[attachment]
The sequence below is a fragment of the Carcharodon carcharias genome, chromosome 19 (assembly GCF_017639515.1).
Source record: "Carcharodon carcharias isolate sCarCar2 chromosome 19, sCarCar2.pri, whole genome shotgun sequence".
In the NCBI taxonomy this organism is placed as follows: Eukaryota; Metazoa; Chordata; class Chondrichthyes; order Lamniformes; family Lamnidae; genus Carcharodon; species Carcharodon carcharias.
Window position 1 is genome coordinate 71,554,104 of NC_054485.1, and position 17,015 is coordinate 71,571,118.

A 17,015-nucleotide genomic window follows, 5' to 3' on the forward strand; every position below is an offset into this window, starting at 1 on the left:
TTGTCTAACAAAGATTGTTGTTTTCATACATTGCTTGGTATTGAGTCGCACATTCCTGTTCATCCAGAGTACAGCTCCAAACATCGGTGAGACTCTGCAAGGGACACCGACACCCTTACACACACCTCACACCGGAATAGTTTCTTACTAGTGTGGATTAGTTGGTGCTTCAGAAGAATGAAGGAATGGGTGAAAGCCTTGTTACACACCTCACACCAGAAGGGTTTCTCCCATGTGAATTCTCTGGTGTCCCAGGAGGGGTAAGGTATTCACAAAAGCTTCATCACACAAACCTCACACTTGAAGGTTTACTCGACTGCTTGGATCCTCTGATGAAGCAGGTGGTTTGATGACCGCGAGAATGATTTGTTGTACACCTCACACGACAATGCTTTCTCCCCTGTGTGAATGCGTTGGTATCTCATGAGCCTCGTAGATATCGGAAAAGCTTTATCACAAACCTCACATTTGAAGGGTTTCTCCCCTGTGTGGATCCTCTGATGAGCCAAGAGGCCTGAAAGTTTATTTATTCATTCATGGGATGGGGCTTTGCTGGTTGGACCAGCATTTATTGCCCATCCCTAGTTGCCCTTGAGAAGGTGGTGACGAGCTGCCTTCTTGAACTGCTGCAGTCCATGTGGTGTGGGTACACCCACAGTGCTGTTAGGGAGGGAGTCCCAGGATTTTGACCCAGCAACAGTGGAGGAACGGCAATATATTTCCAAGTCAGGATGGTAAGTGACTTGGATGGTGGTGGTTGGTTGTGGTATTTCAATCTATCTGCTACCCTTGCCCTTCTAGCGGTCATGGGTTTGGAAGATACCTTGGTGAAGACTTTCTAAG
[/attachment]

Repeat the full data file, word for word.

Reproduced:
The sequence below is a fragment of the Carcharodon carcharias genome, chromosome 19 (assembly GCF_017639515.1).
Source record: "Carcharodon carcharias isolate sCarCar2 chromosome 19, sCarCar2.pri, whole genome shotgun sequence".
In the NCBI taxonomy this organism is placed as follows: Eukaryota; Metazoa; Chordata; class Chondrichthyes; order Lamniformes; family Lamnidae; genus Carcharodon; species Carcharodon carcharias.
Window position 1 is genome coordinate 71,554,104 of NC_054485.1, and position 17,015 is coordinate 71,571,118.

A 17,015-nucleotide genomic window follows, 5' to 3' on the forward strand; every position below is an offset into this window, starting at 1 on the left:
TTGTCTAACAAAGATTGTTGTTTTCATACATTGCTTGGTATTGAGTCGCACATTCCTGTTCATCCAGAGTACAGCTCCAAACATCGGTGAGACTCTGCAAGGGACACCGACACCCTTACACACACCTCACACCGGAATAGTTTCTTACTAGTGTGGATTAGTTGGTGCTTCAGAAGAATGAAGGAATGGGTGAAAGCCTTGTTACACACCTCACACCAGAAGGGTTTCTCCCATGTGAATTCTCTGGTGTCCCAGGAGGGGTAAGGTATTCACAAAAGCTTCATCACACAAACCTCACACTTGAAGGTTTACTCGACTGCTTGGATCCTCTGATGAAGCAGGTGGTTTGATGACCGCGAGAATGATTTGTTGTACACCTCACACGACAATGCTTTCTCCCCTGTGTGAATGCGTTGGTATCTCATGAGCCTCGTAGATATCGGAAAAGCTTTATCACAAACCTCACATTTGAAGGGTTTCTCCCCTGTGTGGATCCTCTGATGAGCCAAGAGGCCTGAAAGTTTATTTATTCATTCATGGGATGGGGCTTTGCTGGTTGGACCAGCATTTATTGCCCATCCCTAGTTGCCCTTGAGAAGGTGGTGACGAGCTGCCTTCTTGAACTGCTGCAGTCCATGTGGTGTGGGTACACCCACAGTGCTGTTAGGGAGGGAGTCCCAGGATTTTGACCCAGCAACAGTGGAGGAACGGCAATATATTTCCAAGTCAGGATGGTAAGTGACTTGGATGGTGGTGGTTGGTTGTGGTATTTCAATCTATCTGCTACCCTTGCCCTTCTAGCGGTCATGGGTTTGGAAGATACCTTGGTGAAGACTTTCTAAG